Is the EU’s chief Brexit negotiator Michel Barnier actually serious about doing his job, wonders the Sun. In its editorial, the paper says that yesterday ‘yet another round’ of talks went by with hardly any progress. Once again, Barnier used the lack of any substance to complain. But the Sun is questioning whether this is all part of the plan: ‘The suspicion grows daily that Mr Barnier is hoping...to lengthen the impasse’, and that by doing so he'll force the government to back down - or hold out for a second referendum to put paid to Brexit for good. This approach shows a ‘contemptible disregard’ for British voters who backed Brexit, argues the Sun. Yet Barnier isn’t the only one to blame here. The Sun also points the finger at Labour, suggesting that the EU’s position ‘may have been strengthened by Labour’s latest flip-flop on Brexit,’. Labour’s U-turn - to propose that Britain should stay in the single market for another four years - ‘smacks of rank short-term opportunism’. The party should remember what Brits voted for last June: ‘to leave the EU, strike our own trade deals and control our borders.’.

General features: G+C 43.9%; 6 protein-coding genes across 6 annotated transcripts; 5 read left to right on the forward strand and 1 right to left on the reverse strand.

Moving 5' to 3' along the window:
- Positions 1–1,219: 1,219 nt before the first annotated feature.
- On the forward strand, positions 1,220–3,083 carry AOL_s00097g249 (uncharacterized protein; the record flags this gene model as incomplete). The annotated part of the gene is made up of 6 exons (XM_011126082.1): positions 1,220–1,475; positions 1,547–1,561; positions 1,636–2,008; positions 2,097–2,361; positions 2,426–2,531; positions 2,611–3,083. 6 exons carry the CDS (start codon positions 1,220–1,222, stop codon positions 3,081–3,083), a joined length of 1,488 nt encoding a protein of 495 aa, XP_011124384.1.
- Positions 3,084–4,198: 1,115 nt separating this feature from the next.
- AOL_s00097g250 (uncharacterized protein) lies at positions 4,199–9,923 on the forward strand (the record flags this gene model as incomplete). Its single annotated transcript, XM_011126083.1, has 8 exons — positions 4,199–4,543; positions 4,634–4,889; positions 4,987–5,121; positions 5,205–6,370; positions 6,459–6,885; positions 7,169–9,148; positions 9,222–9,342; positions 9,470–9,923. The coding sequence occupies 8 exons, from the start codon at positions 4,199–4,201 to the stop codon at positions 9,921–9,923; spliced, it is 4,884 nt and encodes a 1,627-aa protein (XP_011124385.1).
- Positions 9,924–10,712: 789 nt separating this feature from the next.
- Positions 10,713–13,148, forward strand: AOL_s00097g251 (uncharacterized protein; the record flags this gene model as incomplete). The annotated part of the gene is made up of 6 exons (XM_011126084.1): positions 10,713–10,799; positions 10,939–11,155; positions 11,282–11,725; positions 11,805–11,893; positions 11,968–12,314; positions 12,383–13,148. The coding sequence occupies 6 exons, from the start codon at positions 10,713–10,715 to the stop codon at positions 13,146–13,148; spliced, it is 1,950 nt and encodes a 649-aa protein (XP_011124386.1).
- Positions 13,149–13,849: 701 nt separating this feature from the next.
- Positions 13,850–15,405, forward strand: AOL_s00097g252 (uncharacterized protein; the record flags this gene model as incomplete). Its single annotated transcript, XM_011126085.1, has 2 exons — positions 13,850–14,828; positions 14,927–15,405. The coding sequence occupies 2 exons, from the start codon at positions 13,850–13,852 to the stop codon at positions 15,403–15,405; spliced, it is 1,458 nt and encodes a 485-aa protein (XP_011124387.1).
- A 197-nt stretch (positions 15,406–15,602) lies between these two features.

The Times says that when Michel Barnier says he is worried about the lack of progress in Brexit talks, he is far from alone. ‘With every week that an agreement on transitional agreements is postponed, its value is diminished’, argues the Times. And while the paper says that Labour can afford to flip-flop, the government cannot. With no firm transition deal in sight, companies are having to move forward contingency plans in order to prepare for the worst. ‘The further they travel down that road’, says the Times, ‘the harder it will be to turn back’. The paper says that firms can no longer push back ‘their post-Brexit investment and contract decisions’ for longer than a few months. And ‘if talk of transition comes in three months’ time, it could be too late,’ warns the Times.